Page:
Egyptians raged at an Israeli mistake that left three border policemen dead, and the Israeli army chief promised an investigation.
Following Friday prayers at Cairo's main mosque, the millennium-old Al-Azhar, about 100 protesters rallied under banners: "Don't forget Oct. 6, 1973," the day Egypt initiated its last war with Israel, or, "The pigs' apology doesn't quench our rage."
Police in riot gear and in plainclothes kept a close watch on the crowd as speakers denounced both the shooting and trouble elsewhere in the Middle East, chiefly the chaos in Iraq following the US-led invasion of Iraq.
In Egypt, the Al-Azhar protest echoed comments by Arab League Secretary-General Amr Moussa on Thursday, that the killing of the three Egyptians was "a new element added to the deteriorating situation in the region."
Anger here already was widespread at what is seen as Israel's heavy-handed response to the Palestinian uprising. Egyptian protesters periodically call on their government to tear up its 1979 peace treaty with Israel, the first between an Arab government and the Jewish state.
Egyptian editor Emad Gad, whose monthly Israeli Digest about Arab-Israeli affairs is seen as close to the government, said that despite the public uproar, the shooting would not escalate into a bilateral crisis.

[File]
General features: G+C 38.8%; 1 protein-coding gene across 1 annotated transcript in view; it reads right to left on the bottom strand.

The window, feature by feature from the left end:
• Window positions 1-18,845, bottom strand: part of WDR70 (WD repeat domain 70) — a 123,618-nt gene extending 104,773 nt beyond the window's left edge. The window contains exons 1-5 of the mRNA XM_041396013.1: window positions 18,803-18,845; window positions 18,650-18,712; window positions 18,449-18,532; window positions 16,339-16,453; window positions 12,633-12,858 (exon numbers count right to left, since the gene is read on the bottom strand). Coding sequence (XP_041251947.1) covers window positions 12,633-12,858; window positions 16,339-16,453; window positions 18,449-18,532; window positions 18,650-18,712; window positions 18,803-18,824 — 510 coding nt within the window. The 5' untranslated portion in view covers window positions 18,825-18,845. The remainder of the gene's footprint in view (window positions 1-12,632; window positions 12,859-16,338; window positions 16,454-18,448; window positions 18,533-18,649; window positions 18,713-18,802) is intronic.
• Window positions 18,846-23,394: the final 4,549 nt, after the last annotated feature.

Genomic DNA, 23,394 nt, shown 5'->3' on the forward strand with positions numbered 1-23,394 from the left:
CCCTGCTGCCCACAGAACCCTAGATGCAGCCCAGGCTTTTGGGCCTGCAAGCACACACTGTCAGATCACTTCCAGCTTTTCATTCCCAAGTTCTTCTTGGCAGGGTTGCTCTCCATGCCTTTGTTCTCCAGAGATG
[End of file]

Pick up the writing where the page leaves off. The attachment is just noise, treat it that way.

Gad said Egyptian government officials, aware of the importance of Egypt's role in an Israeli plan to withdraw from Gaza and in helping the US revive the Arab-Israeli peace process, would ensure reaction to the shooting "will be carefully guided."
In a cool official response to the border shooting that may have been meant as much for domestic as Israel consumption, the Egyptian Foreign Ministry on Thursday issued a formal protest and demanded an investigation. The ministry statement made no mention of whether Israeli Prime Minister Ariel Sharon's apology, delivered in a call to Egyptian President Hosni Mubarak, had been accepted.
Israel's swift apology and pledge to find out why the shooting happened was derided in some Egyptian quarters Friday.
The liberal opposition daily Al-Wafd declared in a front-page headline that Egyptians "rejected" the apology. The independent Al Masri Al Youm said in an editorial: "An apology, no matter how many artificial words or how much grief it contains, doesn't heal an attack on the nations' honor."
Pro-government Al-Ahram carried interviews with relatives and friends of the three young policemen who were killed -- Amer Abu Bakr Amer, Hani Ali Sobhi al-Naggar and Mohammed Abdel Fattah.
Ezzat Ramadan, a friend of Amer's, was quoted as demanding trials of those responsible and saying: "All our village rejects the Israeli apology."
The shooting came at a particularly sensitive time in Israeli-Egyptian relations.
Egyptian Foreign Minister Ahmed Aboul Gheit was to travel to Israel next week to discuss, among other things, Sharon's plans to withdrawn from the Gaza Strip.